What to do with high cell count cows

When Bulk Milk Cell Counts are elevated there is plenty of incentive to reduce them – but what are the options?
Cows with subclinical mastitis infections have cell counts above 250,000 cells/ml, but no visible changes in the milk.
The question is how to remove the cells from the vat (and infections from the cows) most effectively.
• Treatment during lactation is NOT generally recommended. It has a relatively low chance of success and is expensive (milk discarded and antibiotic cost).
• Culling is a very expensive option unless the cows have chronic infections (high cell counts in two lactations with Dry Cow Treatment in-between) or have other reasons to leave the herd.

Antibiotic Dry Cow Treatment at drying-off is the best approach.

Whatever the approach to removing infections, it is essential to minimise spread to clean cows by hygiene at milking and 100% coverage of teats with teat disinfectant.
Identifying the infected cows
• Herd Testing provides Individual Cow Cell Counts (ICCCs) regularly during lactation.
Cows with any cell count above 250,000 are likely to be infected.
Diverting milk from these cows to feed calves for sale is also an option for some farms.
Treatment during lactation – usually not recommended
• Antibiotic treatment for subclinical infections during lactation usually has a low chance of success. It is just not possible to keep enough antibiotic in the udder for long enough. The costs in antibiotic and discarded milk are usually too high for the likely benefits, and there is increased risk of antibiotic contamination.
• The current recommendations are NOT to attempt treatment of subclinical cows
(with cell counts above 250,000 cells/ml, but no visible changes in the milk) except in specific circumstances.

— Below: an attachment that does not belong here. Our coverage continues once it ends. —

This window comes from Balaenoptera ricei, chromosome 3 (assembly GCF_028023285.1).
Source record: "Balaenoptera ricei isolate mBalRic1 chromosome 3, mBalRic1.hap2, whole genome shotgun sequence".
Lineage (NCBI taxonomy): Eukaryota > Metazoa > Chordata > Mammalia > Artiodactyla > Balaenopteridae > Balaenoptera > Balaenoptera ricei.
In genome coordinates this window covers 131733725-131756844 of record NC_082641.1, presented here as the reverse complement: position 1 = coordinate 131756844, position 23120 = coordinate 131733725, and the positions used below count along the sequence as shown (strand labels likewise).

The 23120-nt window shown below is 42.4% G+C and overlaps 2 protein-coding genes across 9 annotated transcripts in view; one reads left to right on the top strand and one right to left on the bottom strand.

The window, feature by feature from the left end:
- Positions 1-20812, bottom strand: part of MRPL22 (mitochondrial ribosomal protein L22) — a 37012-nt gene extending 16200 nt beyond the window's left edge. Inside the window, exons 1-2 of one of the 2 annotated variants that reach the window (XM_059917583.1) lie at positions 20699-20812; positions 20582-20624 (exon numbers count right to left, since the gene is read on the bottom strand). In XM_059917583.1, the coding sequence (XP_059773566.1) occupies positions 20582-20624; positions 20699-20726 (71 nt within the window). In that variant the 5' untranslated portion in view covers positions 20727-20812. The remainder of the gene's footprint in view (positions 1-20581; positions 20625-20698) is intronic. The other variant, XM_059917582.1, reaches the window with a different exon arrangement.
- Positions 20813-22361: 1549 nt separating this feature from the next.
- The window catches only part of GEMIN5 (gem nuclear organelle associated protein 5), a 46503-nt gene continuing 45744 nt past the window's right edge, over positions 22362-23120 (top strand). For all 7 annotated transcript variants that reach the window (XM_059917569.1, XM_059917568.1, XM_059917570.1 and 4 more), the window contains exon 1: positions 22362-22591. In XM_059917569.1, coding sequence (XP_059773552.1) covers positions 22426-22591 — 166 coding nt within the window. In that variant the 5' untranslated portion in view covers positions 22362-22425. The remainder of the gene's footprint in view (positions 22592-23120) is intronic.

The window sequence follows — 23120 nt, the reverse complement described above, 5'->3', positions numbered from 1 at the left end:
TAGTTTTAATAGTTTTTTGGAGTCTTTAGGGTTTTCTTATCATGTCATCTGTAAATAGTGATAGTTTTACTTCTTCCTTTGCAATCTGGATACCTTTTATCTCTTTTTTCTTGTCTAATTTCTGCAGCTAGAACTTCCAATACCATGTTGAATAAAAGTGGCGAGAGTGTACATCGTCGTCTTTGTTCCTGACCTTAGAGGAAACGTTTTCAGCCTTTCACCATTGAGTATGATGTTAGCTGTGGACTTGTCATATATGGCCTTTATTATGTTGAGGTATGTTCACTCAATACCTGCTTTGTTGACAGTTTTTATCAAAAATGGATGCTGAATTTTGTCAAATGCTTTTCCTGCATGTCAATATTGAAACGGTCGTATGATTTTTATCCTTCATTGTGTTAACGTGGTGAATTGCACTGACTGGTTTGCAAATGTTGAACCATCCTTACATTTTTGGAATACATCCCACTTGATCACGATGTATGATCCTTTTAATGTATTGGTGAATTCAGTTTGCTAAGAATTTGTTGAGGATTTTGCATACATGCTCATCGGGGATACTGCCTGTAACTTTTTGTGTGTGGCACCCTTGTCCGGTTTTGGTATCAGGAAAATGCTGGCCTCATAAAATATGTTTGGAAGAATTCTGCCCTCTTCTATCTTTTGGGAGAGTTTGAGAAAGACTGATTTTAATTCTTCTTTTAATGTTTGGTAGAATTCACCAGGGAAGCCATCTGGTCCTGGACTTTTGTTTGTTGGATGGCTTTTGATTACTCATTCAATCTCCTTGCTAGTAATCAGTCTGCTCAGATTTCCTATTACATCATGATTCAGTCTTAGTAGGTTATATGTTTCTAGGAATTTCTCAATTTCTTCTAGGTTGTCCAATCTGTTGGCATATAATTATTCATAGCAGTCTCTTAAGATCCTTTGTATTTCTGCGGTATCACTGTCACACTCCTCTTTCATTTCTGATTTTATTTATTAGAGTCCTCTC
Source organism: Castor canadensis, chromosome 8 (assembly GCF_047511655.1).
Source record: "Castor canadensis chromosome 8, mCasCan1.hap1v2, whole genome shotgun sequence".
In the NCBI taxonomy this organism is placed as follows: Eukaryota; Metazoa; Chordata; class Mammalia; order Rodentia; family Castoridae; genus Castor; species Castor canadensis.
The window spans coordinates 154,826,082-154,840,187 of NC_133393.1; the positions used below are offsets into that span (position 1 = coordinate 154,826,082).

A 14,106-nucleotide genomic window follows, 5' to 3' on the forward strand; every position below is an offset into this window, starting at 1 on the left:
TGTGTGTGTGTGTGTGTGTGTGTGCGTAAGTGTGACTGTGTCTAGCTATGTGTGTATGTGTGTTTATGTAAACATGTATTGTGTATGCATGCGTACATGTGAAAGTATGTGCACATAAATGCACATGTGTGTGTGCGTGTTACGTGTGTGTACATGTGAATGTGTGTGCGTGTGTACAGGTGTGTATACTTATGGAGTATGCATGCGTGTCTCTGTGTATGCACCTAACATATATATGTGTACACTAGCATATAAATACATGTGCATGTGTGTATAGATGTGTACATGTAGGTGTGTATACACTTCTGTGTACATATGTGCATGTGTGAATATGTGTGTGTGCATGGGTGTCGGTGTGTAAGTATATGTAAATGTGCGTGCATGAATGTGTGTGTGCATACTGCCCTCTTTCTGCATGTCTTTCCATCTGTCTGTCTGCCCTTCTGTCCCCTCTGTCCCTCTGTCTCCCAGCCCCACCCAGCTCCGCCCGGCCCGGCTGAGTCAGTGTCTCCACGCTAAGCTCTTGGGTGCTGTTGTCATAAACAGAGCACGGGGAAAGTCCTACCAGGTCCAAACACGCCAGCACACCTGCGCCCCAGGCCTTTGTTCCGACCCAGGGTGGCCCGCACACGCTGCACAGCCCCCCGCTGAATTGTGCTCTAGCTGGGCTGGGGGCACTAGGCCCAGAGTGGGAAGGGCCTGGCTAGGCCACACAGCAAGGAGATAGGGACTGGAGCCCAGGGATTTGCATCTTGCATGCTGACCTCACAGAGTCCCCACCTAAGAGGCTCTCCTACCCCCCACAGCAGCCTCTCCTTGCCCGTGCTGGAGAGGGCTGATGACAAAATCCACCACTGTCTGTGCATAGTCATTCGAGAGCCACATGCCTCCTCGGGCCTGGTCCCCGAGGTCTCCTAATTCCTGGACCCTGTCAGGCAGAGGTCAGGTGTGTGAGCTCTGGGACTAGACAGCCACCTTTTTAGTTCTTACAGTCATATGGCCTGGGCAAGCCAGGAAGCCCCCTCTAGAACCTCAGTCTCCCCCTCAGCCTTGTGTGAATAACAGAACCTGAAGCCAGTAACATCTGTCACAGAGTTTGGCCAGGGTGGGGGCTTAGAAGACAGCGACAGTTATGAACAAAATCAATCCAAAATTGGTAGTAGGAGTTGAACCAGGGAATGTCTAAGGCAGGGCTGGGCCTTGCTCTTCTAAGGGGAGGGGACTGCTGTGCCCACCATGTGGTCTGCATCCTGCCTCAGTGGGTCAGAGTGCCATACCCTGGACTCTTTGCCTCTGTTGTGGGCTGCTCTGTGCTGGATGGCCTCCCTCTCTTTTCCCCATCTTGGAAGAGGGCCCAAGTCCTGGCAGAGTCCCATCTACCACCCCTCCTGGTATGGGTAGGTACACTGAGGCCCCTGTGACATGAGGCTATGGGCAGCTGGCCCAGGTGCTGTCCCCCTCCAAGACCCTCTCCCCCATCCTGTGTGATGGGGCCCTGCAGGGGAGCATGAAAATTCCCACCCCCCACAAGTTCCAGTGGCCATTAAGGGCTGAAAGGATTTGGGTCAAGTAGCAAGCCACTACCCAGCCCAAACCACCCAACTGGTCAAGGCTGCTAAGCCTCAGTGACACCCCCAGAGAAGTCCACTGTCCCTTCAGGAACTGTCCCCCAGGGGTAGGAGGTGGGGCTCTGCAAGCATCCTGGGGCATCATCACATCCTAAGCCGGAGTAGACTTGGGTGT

For example herds with the majority of infections due to Strep agalactiae and possibly Strep uberis may see economic benefits from treatment during lactation. This should be assessed, based on cultures and economic analysis, in conjunction with your vet.

Antibiotic Dry Cow Treatment

• Most cows will cure infections over the dry period if they have sufficient time
(minimum of 6 weeks) and are treated with Antibiotic Dry Cow Treatment. Note, some cows are less likely to respond – especially older cows with high cell counts that have been present for two lactations.
• Early drying-off of high cell count cows that are in later lactation may be a good approach to decreasing Bulk Milk Cell Counts.
than usual and you should consider a blanket approach to Antibiotic Dry Cow
Treatment (all quarters of all cows at drying off).
• It is likely that cows will be at higher risk of new infections during the dry period and the use of a Teat Sealant to reduce this risk should be seriously considered.

Culling – a final step

A small number of high cell count cows can have a significant effect on Bulk Milk Cell Count level and milk quality payments. Chronically infected cows are likely to be a source of bacteria for other cows. Culling cows with chronic infections helps protect the healthy, young cows which are the future of the herd.
• Although culling is important in mastitis control, it is an expensive option. Farm cell count problems are seldom solved by culling alone. Failure to prevent new infections
will mean that other cows quickly take their place at the top of the high cell count list.
 Candidates for culling are cows that have:
• 3 clinical cases of mastitis in the one lactation
• chronic infection – a cell count above 250,000 in two lactations with Dry Cow Treatment in-between

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